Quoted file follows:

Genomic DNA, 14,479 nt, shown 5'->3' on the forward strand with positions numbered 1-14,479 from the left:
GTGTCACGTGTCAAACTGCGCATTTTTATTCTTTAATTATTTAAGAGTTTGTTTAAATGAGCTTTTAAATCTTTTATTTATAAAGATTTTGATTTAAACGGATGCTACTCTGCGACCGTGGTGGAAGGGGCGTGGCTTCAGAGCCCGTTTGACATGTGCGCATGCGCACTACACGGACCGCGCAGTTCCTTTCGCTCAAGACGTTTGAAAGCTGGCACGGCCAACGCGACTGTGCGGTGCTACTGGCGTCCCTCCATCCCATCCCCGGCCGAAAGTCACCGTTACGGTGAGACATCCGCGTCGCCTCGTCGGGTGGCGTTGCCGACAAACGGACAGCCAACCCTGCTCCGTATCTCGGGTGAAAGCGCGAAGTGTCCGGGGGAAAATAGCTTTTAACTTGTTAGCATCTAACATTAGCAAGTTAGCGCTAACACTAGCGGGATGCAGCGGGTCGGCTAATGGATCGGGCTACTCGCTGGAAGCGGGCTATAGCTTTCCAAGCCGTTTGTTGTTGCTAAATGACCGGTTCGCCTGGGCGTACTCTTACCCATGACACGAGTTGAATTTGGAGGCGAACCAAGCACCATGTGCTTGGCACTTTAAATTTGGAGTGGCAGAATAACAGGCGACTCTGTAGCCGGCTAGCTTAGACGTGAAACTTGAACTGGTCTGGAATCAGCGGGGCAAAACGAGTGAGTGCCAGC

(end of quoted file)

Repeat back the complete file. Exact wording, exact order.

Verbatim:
Genomic DNA, 14,479 nt, shown 5'->3' on the forward strand with positions numbered 1-14,479 from the left:
GTGTCACGTGTCAAACTGCGCATTTTTATTCTTTAATTATTTAAGAGTTTGTTTAAATGAGCTTTTAAATCTTTTATTTATAAAGATTTTGATTTAAACGGATGCTACTCTGCGACCGTGGTGGAAGGGGCGTGGCTTCAGAGCCCGTTTGACATGTGCGCATGCGCACTACACGGACCGCGCAGTTCCTTTCGCTCAAGACGTTTGAAAGCTGGCACGGCCAACGCGACTGTGCGGTGCTACTGGCGTCCCTCCATCCCATCCCCGGCCGAAAGTCACCGTTACGGTGAGACATCCGCGTCGCCTCGTCGGGTGGCGTTGCCGACAAACGGACAGCCAACCCTGCTCCGTATCTCGGGTGAAAGCGCGAAGTGTCCGGGGGAAAATAGCTTTTAACTTGTTAGCATCTAACATTAGCAAGTTAGCGCTAACACTAGCGGGATGCAGCGGGTCGGCTAATGGATCGGGCTACTCGCTGGAAGCGGGCTATAGCTTTCCAAGCCGTTTGTTGTTGCTAAATGACCGGTTCGCCTGGGCGTACTCTTACCCATGACACGAGTTGAATTTGGAGGCGAACCAAGCACCATGTGCTTGGCACTTTAAATTTGGAGTGGCAGAATAACAGGCGACTCTGTAGCCGGCTAGCTTAGACGTGAAACTTGAACTGGTCTGGAATCAGCGGGGCAAAACGAGTGAGTGCCAGC